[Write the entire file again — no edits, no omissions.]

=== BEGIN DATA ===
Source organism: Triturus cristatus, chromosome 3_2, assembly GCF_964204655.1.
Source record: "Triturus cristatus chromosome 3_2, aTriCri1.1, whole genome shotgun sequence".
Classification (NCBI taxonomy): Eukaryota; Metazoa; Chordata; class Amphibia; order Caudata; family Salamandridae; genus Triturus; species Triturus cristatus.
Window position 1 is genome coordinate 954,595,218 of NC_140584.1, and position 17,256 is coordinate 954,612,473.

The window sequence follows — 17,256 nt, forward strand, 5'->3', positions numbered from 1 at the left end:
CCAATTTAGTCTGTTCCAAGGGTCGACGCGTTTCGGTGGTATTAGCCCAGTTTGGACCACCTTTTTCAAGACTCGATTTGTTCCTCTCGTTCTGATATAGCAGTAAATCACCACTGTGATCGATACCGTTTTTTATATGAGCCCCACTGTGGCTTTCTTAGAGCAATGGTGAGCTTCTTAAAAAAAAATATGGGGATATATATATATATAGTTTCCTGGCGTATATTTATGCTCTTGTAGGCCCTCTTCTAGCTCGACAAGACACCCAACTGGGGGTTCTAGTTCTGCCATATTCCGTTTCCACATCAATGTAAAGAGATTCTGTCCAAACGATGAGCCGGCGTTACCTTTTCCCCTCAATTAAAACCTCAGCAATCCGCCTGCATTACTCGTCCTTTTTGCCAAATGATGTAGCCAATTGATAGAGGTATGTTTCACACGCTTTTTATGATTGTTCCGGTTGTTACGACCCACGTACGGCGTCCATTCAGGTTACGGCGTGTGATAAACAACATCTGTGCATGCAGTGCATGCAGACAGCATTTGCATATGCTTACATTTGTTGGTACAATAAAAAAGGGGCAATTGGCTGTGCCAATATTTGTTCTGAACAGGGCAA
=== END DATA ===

Source organism: Triturus cristatus, chromosome 3_2, assembly GCF_964204655.1.
Source record: "Triturus cristatus chromosome 3_2, aTriCri1.1, whole genome shotgun sequence".
Classification (NCBI taxonomy): Eukaryota; Metazoa; Chordata; class Amphibia; order Caudata; family Salamandridae; genus Triturus; species Triturus cristatus.
Window position 1 is genome coordinate 954,595,218 of NC_140584.1, and position 17,256 is coordinate 954,612,473.

The window sequence follows — 17,256 nt, forward strand, 5'->3', positions numbered from 1 at the left end:
CCAATTTAGTCTGTTCCAAGGGTCGACGCGTTTCGGTGGTATTAGCCCAGTTTGGACCACCTTTTTCAAGACTCGATTTGTTCCTCTCGTTCTGATATAGCAGTAAATCACCACTGTGATCGATACCGTTTTTTATATGAGCCCCACTGTGGCTTTCTTAGAGCAATGGTGAGCTTCTTAAAAAAAAATATGGGGATATATATATATATAGTTTCCTGGCGTATATTTATGCTCTTGTAGGCCCTCTTCTAGCTCGACAAGACACCCAACTGGGGGTTCTAGTTCTGCCATATTCCGTTTCCACATCAATGTAAAGAGATTCTGTCCAAACGATGAGCCGGCGTTACCTTTTCCCCTCAATTAAAACCTCAGCAATCCGCCTGCATTACTCGTCCTTTTTGCCAAATGATGTAGCCAATTGATAGAGGTATGTTTCACACGCTTTTTATGATTGTTCCGGTTGTTACGACCCACGTACGGCGTCCATTCAGGTTACGGCGTGTGATAAACAACATCTGTGCATGCAGTGCATGCAGACAGCATTTGCATATGCTTACATTTGTTGGTACAATAAAAAAGGGGCAATTGGCTGTGCCAATATTTGTTCTGAACAGGGCAA